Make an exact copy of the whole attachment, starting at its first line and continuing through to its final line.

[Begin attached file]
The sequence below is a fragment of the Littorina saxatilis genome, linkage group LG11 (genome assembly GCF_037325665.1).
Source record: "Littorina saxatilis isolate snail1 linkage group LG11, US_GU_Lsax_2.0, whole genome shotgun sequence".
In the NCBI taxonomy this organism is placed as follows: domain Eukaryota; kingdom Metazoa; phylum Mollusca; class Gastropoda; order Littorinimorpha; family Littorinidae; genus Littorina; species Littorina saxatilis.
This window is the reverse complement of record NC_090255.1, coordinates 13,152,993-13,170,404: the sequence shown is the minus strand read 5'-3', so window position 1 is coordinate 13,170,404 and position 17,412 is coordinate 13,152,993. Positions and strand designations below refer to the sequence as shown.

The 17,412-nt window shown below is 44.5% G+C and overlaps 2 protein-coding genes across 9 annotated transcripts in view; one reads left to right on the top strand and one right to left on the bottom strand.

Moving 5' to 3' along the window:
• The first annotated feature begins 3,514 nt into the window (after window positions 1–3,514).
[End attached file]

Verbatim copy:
The sequence below is a fragment of the Littorina saxatilis genome, linkage group LG11 (genome assembly GCF_037325665.1).
Source record: "Littorina saxatilis isolate snail1 linkage group LG11, US_GU_Lsax_2.0, whole genome shotgun sequence".
In the NCBI taxonomy this organism is placed as follows: domain Eukaryota; kingdom Metazoa; phylum Mollusca; class Gastropoda; order Littorinimorpha; family Littorinidae; genus Littorina; species Littorina saxatilis.
This window is the reverse complement of record NC_090255.1, coordinates 13,152,993-13,170,404: the sequence shown is the minus strand read 5'-3', so window position 1 is coordinate 13,170,404 and position 17,412 is coordinate 13,152,993. Positions and strand designations below refer to the sequence as shown.

The 17,412-nt window shown below is 44.5% G+C and overlaps 2 protein-coding genes across 9 annotated transcripts in view; one reads left to right on the top strand and one right to left on the bottom strand.

Moving 5' to 3' along the window:
• The first annotated feature begins 3,514 nt into the window (after window positions 1–3,514).